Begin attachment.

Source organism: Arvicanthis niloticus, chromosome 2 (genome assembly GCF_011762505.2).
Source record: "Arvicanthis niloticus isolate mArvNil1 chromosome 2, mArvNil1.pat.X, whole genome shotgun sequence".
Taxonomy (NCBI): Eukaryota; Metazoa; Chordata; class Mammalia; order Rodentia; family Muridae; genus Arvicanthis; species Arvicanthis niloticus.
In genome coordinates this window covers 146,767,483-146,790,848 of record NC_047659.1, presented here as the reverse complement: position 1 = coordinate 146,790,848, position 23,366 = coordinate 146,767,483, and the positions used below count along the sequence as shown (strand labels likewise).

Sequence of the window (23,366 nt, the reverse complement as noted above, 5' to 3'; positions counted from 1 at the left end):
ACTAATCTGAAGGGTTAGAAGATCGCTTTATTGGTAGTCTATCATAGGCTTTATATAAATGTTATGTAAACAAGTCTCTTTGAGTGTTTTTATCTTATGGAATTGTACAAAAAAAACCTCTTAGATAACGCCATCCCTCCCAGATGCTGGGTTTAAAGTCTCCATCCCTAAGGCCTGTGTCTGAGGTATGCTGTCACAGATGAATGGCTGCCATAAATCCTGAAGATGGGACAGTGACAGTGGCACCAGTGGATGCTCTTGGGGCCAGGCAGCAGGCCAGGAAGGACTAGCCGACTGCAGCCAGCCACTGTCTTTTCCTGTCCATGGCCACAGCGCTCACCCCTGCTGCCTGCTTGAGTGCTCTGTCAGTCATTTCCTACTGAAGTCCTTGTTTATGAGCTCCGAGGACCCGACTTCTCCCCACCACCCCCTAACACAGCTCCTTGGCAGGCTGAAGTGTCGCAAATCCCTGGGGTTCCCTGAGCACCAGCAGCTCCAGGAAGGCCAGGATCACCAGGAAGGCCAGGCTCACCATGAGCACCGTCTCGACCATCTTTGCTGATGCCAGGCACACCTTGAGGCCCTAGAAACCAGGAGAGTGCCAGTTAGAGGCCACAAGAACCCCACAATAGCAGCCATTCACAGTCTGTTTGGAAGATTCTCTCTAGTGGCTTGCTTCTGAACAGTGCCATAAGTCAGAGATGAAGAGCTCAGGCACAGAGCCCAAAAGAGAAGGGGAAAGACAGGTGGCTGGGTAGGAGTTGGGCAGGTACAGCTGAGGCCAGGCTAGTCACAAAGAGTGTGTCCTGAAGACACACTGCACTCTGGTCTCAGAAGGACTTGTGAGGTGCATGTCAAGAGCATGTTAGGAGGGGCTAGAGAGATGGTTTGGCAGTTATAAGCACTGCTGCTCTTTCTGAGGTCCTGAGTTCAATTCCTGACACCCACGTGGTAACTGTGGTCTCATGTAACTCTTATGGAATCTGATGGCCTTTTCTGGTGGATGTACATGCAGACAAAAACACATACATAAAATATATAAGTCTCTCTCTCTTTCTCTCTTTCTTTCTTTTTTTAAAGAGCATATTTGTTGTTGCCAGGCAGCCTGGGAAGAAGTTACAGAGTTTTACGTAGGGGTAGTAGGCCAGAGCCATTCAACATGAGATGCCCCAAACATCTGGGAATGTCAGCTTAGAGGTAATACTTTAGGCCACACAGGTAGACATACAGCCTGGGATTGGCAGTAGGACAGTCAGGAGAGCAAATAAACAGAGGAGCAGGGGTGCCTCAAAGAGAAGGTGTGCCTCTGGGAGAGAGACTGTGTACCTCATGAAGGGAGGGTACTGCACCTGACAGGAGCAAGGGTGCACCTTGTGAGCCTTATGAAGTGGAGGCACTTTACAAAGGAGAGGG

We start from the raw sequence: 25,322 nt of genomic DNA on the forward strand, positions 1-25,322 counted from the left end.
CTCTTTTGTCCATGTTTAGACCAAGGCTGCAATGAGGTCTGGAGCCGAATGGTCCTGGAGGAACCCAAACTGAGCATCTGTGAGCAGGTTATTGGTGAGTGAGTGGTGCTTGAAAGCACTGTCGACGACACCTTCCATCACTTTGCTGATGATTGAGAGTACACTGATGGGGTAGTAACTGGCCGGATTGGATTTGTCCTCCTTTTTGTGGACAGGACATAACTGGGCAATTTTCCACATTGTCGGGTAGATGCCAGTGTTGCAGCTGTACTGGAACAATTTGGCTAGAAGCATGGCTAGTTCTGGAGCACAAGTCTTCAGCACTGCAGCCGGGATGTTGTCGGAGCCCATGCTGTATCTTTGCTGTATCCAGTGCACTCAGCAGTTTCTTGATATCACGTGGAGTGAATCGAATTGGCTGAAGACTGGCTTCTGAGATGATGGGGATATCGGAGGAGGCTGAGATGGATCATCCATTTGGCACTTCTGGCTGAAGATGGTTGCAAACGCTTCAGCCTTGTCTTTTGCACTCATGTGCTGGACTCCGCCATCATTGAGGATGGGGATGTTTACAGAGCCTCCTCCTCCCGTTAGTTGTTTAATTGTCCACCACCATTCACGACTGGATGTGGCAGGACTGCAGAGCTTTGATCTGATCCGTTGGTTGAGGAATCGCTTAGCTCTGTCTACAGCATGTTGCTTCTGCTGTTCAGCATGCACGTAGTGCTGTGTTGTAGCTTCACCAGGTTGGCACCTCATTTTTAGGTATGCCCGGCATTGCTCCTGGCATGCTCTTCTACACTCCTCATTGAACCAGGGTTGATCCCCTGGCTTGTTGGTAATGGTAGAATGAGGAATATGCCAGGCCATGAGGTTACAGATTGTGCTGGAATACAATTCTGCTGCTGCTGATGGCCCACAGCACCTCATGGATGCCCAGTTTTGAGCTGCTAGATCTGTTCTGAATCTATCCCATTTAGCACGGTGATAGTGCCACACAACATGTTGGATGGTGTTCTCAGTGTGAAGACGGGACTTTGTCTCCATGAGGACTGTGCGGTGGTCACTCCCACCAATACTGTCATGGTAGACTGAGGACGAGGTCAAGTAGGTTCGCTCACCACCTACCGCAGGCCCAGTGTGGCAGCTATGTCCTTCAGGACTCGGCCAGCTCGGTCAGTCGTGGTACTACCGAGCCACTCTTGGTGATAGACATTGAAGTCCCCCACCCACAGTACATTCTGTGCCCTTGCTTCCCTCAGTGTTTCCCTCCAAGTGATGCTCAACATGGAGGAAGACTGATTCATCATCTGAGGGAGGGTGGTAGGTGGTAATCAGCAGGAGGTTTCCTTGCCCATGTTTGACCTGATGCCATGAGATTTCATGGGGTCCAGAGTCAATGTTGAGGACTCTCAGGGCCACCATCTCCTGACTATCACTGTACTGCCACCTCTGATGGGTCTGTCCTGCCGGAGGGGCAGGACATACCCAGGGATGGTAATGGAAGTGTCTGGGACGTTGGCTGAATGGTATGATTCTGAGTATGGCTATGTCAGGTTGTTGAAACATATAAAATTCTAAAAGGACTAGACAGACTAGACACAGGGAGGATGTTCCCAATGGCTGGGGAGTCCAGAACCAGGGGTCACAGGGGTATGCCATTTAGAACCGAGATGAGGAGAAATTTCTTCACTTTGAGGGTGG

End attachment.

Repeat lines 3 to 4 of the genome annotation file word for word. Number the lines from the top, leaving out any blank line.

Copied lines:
Taxonomy (NCBI): Eukaryota; Metazoa; Chordata; class Mammalia; order Rodentia; family Muridae; genus Arvicanthis; species Arvicanthis niloticus.
In genome coordinates this window covers 146,767,483-146,790,848 of record NC_047659.1, presented here as the reverse complement: position 1 = coordinate 146,790,848, position 23,366 = coordinate 146,767,483, and the positions used below count along the sequence as shown (strand labels likewise).